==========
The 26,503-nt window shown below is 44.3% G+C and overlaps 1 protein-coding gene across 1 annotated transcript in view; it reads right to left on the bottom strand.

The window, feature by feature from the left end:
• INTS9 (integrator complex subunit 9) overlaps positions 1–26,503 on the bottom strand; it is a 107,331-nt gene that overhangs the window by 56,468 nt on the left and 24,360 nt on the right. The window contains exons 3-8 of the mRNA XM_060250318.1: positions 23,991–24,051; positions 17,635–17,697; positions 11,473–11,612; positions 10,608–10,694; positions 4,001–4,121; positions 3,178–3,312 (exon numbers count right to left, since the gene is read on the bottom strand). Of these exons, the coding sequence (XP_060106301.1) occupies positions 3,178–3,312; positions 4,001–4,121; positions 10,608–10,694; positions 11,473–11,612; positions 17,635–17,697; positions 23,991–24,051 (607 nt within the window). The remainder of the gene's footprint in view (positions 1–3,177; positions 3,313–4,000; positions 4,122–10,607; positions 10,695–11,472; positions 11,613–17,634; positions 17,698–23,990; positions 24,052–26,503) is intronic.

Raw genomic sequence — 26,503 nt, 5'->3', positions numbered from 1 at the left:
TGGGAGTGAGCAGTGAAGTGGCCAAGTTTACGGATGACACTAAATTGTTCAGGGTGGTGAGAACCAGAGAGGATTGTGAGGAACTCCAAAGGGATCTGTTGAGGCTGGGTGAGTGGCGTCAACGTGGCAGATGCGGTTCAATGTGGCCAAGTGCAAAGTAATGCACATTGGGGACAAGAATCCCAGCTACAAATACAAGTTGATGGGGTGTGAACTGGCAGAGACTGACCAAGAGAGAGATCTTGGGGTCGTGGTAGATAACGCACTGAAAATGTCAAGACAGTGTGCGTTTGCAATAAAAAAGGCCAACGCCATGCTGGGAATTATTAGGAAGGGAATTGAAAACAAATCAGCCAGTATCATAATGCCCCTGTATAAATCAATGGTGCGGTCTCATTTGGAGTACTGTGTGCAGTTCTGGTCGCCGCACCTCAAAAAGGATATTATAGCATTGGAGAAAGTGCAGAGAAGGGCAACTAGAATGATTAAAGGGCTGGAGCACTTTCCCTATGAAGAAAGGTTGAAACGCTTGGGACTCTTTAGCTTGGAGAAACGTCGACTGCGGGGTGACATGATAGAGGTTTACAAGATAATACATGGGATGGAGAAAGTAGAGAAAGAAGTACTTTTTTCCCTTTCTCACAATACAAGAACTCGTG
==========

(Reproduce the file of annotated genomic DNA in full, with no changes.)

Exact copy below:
The 26,503-nt window shown below is 44.3% G+C and overlaps 1 protein-coding gene across 1 annotated transcript in view; it reads right to left on the bottom strand.

The window, feature by feature from the left end:
• INTS9 (integrator complex subunit 9) overlaps positions 1–26,503 on the bottom strand; it is a 107,331-nt gene that overhangs the window by 56,468 nt on the left and 24,360 nt on the right. The window contains exons 3-8 of the mRNA XM_060250318.1: positions 23,991–24,051; positions 17,635–17,697; positions 11,473–11,612; positions 10,608–10,694; positions 4,001–4,121; positions 3,178–3,312 (exon numbers count right to left, since the gene is read on the bottom strand). Of these exons, the coding sequence (XP_060106301.1) occupies positions 3,178–3,312; positions 4,001–4,121; positions 10,608–10,694; positions 11,473–11,612; positions 17,635–17,697; positions 23,991–24,051 (607 nt within the window). The remainder of the gene's footprint in view (positions 1–3,177; positions 3,313–4,000; positions 4,122–10,607; positions 10,695–11,472; positions 11,613–17,634; positions 17,698–23,990; positions 24,052–26,503) is intronic.

Raw genomic sequence — 26,503 nt, 5'->3', positions numbered from 1 at the left:
TGGGAGTGAGCAGTGAAGTGGCCAAGTTTACGGATGACACTAAATTGTTCAGGGTGGTGAGAACCAGAGAGGATTGTGAGGAACTCCAAAGGGATCTGTTGAGGCTGGGTGAGTGGCGTCAACGTGGCAGATGCGGTTCAATGTGGCCAAGTGCAAAGTAATGCACATTGGGGACAAGAATCCCAGCTACAAATACAAGTTGATGGGGTGTGAACTGGCAGAGACTGACCAAGAGAGAGATCTTGGGGTCGTGGTAGATAACGCACTGAAAATGTCAAGACAGTGTGCGTTTGCAATAAAAAAGGCCAACGCCATGCTGGGAATTATTAGGAAGGGAATTGAAAACAAATCAGCCAGTATCATAATGCCCCTGTATAAATCAATGGTGCGGTCTCATTTGGAGTACTGTGTGCAGTTCTGGTCGCCGCACCTCAAAAAGGATATTATAGCATTGGAGAAAGTGCAGAGAAGGGCAACTAGAATGATTAAAGGGCTGGAGCACTTTCCCTATGAAGAAAGGTTGAAACGCTTGGGACTCTTTAGCTTGGAGAAACGTCGACTGCGGGGTGACATGATAGAGGTTTACAAGATAATACATGGGATGGAGAAAGTAGAGAAAGAAGTACTTTTTTCCCTTTCTCACAATACAAGAACTCGTG